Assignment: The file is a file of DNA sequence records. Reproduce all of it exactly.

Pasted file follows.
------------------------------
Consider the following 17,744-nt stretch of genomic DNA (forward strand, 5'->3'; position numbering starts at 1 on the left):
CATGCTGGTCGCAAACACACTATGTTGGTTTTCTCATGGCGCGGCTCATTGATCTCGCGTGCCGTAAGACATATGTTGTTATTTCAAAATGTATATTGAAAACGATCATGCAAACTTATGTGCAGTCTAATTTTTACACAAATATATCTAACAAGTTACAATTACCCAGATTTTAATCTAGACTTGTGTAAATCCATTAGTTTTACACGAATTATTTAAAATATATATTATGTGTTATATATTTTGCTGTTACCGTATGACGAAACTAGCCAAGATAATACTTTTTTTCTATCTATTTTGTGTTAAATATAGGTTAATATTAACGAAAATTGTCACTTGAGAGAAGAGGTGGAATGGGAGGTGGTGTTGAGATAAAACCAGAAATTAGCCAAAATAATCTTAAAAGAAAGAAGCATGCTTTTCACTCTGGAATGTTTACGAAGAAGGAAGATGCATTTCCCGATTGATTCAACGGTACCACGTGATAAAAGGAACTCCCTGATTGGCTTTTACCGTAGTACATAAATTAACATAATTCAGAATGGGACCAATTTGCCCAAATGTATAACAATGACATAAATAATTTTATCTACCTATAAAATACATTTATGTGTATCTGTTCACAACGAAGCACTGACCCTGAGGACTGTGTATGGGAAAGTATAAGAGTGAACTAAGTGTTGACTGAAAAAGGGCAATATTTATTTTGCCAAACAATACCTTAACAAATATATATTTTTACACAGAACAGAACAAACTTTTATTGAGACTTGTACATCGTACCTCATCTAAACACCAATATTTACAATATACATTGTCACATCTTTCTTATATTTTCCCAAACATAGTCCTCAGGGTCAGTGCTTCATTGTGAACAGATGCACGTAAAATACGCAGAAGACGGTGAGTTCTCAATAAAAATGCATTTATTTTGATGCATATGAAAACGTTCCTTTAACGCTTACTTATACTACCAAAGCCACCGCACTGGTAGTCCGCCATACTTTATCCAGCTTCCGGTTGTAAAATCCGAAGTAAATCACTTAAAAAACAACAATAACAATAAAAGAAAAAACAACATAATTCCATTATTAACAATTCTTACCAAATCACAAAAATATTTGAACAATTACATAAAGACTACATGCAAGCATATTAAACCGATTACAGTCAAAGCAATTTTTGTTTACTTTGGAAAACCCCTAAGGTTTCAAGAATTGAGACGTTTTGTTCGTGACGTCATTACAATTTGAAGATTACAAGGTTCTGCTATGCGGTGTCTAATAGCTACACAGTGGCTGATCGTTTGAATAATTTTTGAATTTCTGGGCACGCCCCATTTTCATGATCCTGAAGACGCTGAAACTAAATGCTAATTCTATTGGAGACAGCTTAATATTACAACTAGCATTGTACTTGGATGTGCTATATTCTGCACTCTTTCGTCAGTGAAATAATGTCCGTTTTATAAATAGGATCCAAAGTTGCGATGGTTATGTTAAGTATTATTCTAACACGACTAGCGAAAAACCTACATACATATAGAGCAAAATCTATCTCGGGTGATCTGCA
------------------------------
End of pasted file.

Consider the following 17,744-nt stretch of genomic DNA (forward strand, 5'->3'; position numbering starts at 1 on the left):
CATGCTGGTCGCAAACACACTATGTTGGTTTTCTCATGGCGCGGCTCATTGATCTCGCGTGCCGTAAGACATATGTTGTTATTTCAAAATGTATATTGAAAACGATCATGCAAACTTATGTGCAGTCTAATTTTTACACAAATATATCTAACAAGTTACAATTACCCAGATTTTAATCTAGACTTGTGTAAATCCATTAGTTTTACACGAATTATTTAAAATATATATTATGTGTTATATATTTTGCTGTTACCGTATGACGAAACTAGCCAAGATAATACTTTTTTTCTATCTATTTTGTGTTAAATATAGGTTAATATTAACGAAAATTGTCACTTGAGAGAAGAGGTGGAATGGGAGGTGGTGTTGAGATAAAACCAGAAATTAGCCAAAATAATCTTAAAAGAAAGAAGCATGCTTTTCACTCTGGAATGTTTACGAAGAAGGAAGATGCATTTCCCGATTGATTCAACGGTACCACGTGATAAAAGGAACTCCCTGATTGGCTTTTACCGTAGTACATAAATTAACATAATTCAGAATGGGACCAATTTGCCCAAATGTATAACAATGACATAAATAATTTTATCTACCTATAAAATACATTTATGTGTATCTGTTCACAACGAAGCACTGACCCTGAGGACTGTGTATGGGAAAGTATAAGAGTGAACTAAGTGTTGACTGAAAAAGGGCAATATTTATTTTGCCAAACAATACCTTAACAAATATATATTTTTACACAGAACAGAACAAACTTTTATTGAGACTTGTACATCGTACCTCATCTAAACACCAATATTTACAATATACATTGTCACATCTTTCTTATATTTTCCCAAACATAGTCCTCAGGGTCAGTGCTTCATTGTGAACAGATGCACGTAAAATACGCAGAAGACGGTGAGTTCTCAATAAAAATGCATTTATTTTGATGCATATGAAAACGTTCCTTTAACGCTTACTTATACTACCAAAGCCACCGCACTGGTAGTCCGCCATACTTTATCCAGCTTCCGGTTGTAAAATCCGAAGTAAATCACTTAAAAAACAACAATAACAATAAAAGAAAAAACAACATAATTCCATTATTAACAATTCTTACCAAATCACAAAAATATTTGAACAATTACATAAAGACTACATGCAAGCATATTAAACCGATTACAGTCAAAGCAATTTTTGTTTACTTTGGAAAACCCCTAAGGTTTCAAGAATTGAGACGTTTTGTTCGTGACGTCATTACAATTTGAAGATTACAAGGTTCTGCTATGCGGTGTCTAATAGCTACACAGTGGCTGATCGTTTGAATAATTTTTGAATTTCTGGGCACGCCCCATTTTCATGATCCTGAAGACGCTGAAACTAAATGCTAATTCTATTGGAGACAGCTTAATATTACAACTAGCATTGTACTTGGATGTGCTATATTCTGCACTCTTTCGTCAGTGAAATAATGTCCGTTTTATAAATAGGATCCAAAGTTGCGATGGTTATGTTAAGTATTATTCTAACACGACTAGCGAAAAACCTACATACATATAGAGCAAAATCTATCTCGGGTGATCTGCA